Fleece-wearers beware.

Researchers at the University of California Santa Barbara found that a single fleece jacket can lose as many as 250,000 synthetic fibers, or 1.7 grams of plastic, in the laundry — which adds up. All those fibers travel from your washing machine into your local wastewater treatment plant, where 40 percent end up in rivers, lakes, and oceans. Researchers found these microfibers all over the planet, from the bottom of the Indian Ocean to Midwestern farmland.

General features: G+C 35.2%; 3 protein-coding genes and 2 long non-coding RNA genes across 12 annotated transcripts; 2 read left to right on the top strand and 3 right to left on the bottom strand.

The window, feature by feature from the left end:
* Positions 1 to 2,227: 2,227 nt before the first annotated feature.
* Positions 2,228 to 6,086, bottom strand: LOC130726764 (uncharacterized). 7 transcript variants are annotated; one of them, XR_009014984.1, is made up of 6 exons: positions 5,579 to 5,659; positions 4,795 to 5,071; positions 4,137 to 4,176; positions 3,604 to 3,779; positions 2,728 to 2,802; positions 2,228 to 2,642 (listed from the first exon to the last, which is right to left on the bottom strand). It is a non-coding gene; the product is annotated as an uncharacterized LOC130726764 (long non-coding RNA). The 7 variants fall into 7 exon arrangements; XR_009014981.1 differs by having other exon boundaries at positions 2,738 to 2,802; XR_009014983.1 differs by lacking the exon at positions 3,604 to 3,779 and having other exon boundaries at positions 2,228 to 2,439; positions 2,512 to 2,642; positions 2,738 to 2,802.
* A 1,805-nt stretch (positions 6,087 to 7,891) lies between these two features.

The study, which was funded by Patagonia, estimates that the amount of fibers that are released into waterways each year could be equivalent of nearly 12,000 plastic grocery bags. And like plastic bags, microfibers break down and eventually wind up in the gastrointestinal tracts of fish — and the humans that eat them. These plastics absorb pollutants like polychlorinated biphenyls (PCBs), a neurotoxin and hormone disrupter.

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Even Patagonia and other clothing manufacturers that use recycled microplastics in their garments don’t avoid shedding little bits of it into the ocean.

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For more on the big impact our synthetic clothing addiction has on the planet, watch our video on below.